A recursive .M3U index generating shell script

http://www.debianhelp.org/node/1167

#!/bin/bash
# Usage: ./buildm3u
# buildm3u will build an m3u playlist for an entire directory tree.
# It will place an m3u file in each subdirectory containing music files.
# The paths to the music files are full paths.
#
# Thanks to Mendel Cooper for writing the "Advanced Bash-Scripting Guide"
# Thanks to IntnsRed (creator of DebianHelp.org) for calling for this functionality.


IFS=$'\n' # Input Field Separator
# Normally this internal bash variable includes
# any type of whitespace, but we want to avoid
# splitting up file names with spaces.
# \n means "new line".


M3Ulist="`pwd`/M3UfileList.txt" # Look here to see where your
# M3U files were created.
# The backticks tell bash to execute
# the pwd command and insert its output.
# Since pwd returns the current working
# directory, the file M3UfileList.txt
# will be created in the directory from
# which buildm3u is launched (not necessarily
# the directory where buildm3u resides).
rm -f $M3Ulist # Remove this file first.


# indexCurrDir is a function.
# I only call this function once,
# but I didn't know that would be the
# case when I started writing this script.
# Still it never hurts to group some core
# functionality into a function.
#
# indexCurrDir finds all music files in the current
# working directory (including those in subdirectories).
# The full paths to the files are written to an m3u file
# named after the current working directory.
indexCurrDir ()
{
FileList="" # initialize empty variable FileList
for FileTypes in "ogg" "mp3" "flac" "wav" # loop over file types.
# the user can add file types here.
# FileTypes is a variable that cycles
# through ogg, mp3, flac, and wav
# inside the for loop.
do # the next line of a for loop is do (bash syntax for a for loop)
FindFiles=$(find $(pwd) -type f -iname "*.$FileTypes" | sort)
# $(command) is equivalent to `command` (another way to do command substitution)
# This is mainly useful because you can have nested command substitutions using $(),
# which does not work with backquotes.
# The above command finds files with an extension corresponding to
# the the value of $FileType (FileType="ogg" the first time through, then "mp3",
# then "flac", then "wav"). In bash, $ preceding a variable gets the value
# of the variable. The results of the find command is piped to sort so that
# your songs play in a sorted order (which is hopefully the intended order).
# "i" in -iname specifies that the file types are case insensitive.
FileList=$FileList$FindFiles
# Each time through the for loop, the files found are appended to the list of files.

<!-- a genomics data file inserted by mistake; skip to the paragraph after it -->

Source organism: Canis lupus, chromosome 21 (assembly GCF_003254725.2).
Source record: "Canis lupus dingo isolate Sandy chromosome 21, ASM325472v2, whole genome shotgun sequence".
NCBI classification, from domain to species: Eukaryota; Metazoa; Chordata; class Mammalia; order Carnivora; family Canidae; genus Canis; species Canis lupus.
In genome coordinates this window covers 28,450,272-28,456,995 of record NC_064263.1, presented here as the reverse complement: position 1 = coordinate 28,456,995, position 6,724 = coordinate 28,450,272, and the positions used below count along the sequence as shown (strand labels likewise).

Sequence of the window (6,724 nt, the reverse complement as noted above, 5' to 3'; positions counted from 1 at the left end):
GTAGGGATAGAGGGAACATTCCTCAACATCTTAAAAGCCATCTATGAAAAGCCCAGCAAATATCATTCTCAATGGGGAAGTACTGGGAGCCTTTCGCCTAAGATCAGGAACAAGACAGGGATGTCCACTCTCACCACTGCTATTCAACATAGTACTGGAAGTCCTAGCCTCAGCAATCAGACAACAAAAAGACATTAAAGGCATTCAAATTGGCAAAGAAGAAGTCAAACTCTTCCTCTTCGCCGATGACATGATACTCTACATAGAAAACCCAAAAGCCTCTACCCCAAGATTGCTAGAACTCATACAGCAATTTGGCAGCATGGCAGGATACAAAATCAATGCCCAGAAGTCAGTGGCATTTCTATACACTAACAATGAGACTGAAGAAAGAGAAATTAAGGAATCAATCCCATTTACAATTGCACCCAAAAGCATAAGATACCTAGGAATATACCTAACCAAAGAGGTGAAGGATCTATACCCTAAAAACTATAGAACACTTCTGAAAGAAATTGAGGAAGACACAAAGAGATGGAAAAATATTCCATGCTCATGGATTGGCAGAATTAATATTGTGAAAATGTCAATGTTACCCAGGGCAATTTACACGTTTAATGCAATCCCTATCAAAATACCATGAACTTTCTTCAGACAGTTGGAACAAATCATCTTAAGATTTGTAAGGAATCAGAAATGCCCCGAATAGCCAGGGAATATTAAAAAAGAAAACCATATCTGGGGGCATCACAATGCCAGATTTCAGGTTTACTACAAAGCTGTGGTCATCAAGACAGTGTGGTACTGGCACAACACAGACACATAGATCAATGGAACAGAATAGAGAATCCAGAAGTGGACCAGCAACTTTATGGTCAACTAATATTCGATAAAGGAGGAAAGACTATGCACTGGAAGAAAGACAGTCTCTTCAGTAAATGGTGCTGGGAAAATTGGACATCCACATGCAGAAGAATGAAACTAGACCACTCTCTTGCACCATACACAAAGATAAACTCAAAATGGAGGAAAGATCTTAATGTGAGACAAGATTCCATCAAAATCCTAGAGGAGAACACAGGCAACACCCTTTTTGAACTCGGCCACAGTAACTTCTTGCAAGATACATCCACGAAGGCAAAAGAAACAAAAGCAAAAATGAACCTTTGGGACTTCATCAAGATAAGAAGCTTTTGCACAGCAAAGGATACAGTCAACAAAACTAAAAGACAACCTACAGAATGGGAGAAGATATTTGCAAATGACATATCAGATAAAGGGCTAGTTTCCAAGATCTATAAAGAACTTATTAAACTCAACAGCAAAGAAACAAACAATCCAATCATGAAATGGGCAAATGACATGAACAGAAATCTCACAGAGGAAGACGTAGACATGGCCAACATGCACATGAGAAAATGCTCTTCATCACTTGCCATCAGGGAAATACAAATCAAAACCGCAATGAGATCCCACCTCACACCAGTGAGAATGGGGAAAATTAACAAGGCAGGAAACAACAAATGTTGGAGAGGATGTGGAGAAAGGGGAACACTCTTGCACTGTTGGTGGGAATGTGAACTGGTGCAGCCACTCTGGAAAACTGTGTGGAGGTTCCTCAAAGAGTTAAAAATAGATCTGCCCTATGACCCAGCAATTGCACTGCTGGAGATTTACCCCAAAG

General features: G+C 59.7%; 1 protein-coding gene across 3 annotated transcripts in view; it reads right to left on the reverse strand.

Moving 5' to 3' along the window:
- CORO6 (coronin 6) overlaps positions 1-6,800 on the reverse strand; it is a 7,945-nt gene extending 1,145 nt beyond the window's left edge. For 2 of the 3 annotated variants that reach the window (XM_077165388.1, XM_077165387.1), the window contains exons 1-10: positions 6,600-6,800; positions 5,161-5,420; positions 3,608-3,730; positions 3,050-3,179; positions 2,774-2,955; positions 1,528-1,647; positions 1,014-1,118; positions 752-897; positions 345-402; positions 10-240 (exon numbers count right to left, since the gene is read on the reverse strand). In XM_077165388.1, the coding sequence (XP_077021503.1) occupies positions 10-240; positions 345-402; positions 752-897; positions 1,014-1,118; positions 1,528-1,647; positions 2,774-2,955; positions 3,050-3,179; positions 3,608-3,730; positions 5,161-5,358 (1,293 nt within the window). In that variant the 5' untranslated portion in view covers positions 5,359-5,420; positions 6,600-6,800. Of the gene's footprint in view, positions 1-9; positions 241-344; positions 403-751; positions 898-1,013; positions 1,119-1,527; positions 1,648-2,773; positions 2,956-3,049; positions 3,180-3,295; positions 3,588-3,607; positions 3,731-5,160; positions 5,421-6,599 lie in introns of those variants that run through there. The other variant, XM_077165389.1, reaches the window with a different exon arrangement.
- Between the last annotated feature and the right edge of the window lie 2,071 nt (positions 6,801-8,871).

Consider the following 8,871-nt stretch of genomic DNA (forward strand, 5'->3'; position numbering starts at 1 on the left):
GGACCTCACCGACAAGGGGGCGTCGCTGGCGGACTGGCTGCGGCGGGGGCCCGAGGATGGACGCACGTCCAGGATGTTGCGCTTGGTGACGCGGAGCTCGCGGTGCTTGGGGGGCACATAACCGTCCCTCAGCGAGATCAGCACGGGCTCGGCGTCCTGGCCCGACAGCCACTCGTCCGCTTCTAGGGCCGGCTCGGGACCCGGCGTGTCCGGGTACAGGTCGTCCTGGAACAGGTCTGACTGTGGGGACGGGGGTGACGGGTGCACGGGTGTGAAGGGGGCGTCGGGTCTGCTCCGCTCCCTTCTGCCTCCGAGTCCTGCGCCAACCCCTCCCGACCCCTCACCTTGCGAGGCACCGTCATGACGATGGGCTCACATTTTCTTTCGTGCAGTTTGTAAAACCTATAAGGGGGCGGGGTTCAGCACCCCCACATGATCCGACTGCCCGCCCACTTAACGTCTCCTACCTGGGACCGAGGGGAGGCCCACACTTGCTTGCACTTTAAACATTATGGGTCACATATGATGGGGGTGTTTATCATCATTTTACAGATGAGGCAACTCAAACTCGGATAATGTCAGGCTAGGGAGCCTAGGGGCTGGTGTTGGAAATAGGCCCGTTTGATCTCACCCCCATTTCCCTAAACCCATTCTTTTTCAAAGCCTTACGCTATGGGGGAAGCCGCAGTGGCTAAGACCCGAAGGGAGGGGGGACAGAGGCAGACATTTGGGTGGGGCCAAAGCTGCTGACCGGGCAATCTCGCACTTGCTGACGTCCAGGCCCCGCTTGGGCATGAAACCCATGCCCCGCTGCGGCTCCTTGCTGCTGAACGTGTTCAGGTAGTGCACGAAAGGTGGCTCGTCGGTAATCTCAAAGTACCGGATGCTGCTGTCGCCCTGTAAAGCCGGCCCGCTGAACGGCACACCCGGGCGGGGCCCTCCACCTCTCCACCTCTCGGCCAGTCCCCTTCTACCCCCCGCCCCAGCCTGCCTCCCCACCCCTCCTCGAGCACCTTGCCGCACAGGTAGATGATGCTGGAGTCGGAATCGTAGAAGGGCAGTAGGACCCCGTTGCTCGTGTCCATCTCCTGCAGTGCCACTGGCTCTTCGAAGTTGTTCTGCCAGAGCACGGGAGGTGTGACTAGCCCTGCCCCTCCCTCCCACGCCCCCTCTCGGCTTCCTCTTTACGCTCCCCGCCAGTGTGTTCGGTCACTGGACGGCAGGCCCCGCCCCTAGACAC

# After exiting the loop, you have a single list of files for all extensions.
# The find command above puts a \n (new line) after each file, so you are
# building up a list of files with one file per line.
done # end the loop with done (bash syntax for a for loop)


if [ "${#FileList}" != "0" ] # do not write m3u file if file list is empty
# The ${} is the most fool proof way of accessing
# the value of a variable. The # before #FileList
# means "get the length of the variable FileList".
# Note that this means the total number of characters
# summed over all file paths.
# FileList is one big long variable, not an array.
# Before I read about the IFS=$'\n' trick,
# I was thinking of dumping the file names to a file, and
# then reading them back into an array.
then
CurrDir=$(pwd) # get the current directory
echo "$CurrDir" # Show the user where the script is finding music files.
m3uName=$(basename $CurrDir) # basename is a command that strips off the parent
# directories of a path.


echo "Writing m3u playlist." # Tell the user that an m3u playlist is being created
echo "$FileList" > "${m3uName}.m3u" # write the list of music files to the m3u file
echo "$CurrDir/${m3uName}.m3u" >> "$M3Ulist" # Add the m3u file to the list of m3u files.
# I have music scattered about,
# and need to be reminded where the music is!
fi
}


# This is the body of the script (like Main in a C program)
AllDirs=$(find $(pwd) -type d | sort) # Get a complete list of full paths to subdirectories,
# including the top level directory. This list
# includes directories without music. They are skipped
# inside the indexCurrDir function if no music is found.
for Directory in $AllDirs # loop over the top level directory and all subdirectories
# This didn't have to be recursive because the find command does the work.
do
cd "$Directory" # cd to each directory in turn
indexCurrDir # Here, the function indexCurrDir is called
# inside each directory. If there is music inside $Directory
# (or in the subdirectories of $Directory),
# then an m3u file for that directory will be created in $Directory.
done


exit 0 # an exit value of zero in bash means a successful exit